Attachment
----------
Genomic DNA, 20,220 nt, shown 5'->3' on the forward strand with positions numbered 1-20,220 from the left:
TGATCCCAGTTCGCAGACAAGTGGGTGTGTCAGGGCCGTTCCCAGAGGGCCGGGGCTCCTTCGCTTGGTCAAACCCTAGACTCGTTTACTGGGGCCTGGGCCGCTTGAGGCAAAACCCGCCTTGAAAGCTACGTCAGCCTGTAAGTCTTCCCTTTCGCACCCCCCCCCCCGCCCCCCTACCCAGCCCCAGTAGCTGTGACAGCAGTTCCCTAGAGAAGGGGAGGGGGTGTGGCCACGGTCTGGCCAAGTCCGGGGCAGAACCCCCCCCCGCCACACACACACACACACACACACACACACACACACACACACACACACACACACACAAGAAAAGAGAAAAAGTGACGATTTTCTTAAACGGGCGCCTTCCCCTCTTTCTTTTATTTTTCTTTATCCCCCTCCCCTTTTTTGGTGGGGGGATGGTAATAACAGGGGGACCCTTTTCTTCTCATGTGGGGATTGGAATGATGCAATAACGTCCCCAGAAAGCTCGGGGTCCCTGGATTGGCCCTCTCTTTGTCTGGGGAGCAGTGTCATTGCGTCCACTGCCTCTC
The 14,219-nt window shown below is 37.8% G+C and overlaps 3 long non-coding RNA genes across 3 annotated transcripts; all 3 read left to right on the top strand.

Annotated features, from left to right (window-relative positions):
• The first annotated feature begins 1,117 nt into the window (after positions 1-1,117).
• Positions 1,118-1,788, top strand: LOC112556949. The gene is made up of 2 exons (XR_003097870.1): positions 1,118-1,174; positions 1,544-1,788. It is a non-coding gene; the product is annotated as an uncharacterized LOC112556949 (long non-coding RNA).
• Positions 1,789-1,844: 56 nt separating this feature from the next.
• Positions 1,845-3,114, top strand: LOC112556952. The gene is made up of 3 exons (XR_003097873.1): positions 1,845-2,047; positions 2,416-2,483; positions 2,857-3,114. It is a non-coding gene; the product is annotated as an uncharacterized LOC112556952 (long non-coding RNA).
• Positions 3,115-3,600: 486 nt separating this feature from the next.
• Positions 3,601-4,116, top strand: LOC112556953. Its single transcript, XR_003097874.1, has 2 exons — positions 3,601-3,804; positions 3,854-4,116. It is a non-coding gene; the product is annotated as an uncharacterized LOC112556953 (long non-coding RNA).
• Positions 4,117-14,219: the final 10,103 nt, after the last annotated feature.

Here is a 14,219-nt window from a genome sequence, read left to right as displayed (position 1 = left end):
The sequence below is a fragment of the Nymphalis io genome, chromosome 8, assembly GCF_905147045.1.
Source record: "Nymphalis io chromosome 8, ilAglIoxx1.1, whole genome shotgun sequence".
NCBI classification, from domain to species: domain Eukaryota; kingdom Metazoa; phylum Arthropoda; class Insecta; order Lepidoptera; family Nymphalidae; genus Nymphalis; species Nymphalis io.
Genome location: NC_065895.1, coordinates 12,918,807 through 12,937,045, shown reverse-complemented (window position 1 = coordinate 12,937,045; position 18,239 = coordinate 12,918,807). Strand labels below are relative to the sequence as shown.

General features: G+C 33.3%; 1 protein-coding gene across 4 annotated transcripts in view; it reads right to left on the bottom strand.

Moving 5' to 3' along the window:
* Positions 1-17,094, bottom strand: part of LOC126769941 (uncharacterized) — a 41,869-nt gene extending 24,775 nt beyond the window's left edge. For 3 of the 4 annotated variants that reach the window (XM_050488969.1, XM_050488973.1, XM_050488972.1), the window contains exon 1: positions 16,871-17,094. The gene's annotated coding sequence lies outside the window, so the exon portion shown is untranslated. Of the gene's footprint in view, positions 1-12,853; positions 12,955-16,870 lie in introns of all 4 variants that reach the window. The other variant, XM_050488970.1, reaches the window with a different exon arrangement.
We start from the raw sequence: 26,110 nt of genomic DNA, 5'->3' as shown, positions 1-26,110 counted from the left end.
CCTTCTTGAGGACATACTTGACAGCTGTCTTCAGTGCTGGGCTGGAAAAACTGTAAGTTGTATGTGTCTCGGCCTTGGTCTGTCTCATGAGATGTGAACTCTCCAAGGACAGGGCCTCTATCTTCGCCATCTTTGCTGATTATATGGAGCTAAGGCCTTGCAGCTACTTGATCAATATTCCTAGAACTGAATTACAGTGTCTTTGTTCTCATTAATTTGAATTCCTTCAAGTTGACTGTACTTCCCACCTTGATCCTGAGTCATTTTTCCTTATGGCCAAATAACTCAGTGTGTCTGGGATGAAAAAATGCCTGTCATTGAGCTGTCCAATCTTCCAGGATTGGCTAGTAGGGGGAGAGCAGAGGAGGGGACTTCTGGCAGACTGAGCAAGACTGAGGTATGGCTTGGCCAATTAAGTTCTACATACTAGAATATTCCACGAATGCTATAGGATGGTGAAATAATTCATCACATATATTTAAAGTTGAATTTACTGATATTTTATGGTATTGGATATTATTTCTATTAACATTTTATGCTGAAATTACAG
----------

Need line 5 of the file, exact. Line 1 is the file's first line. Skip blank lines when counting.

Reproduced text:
• The first annotated feature begins 1,117 nt into the window (after positions 1-1,117).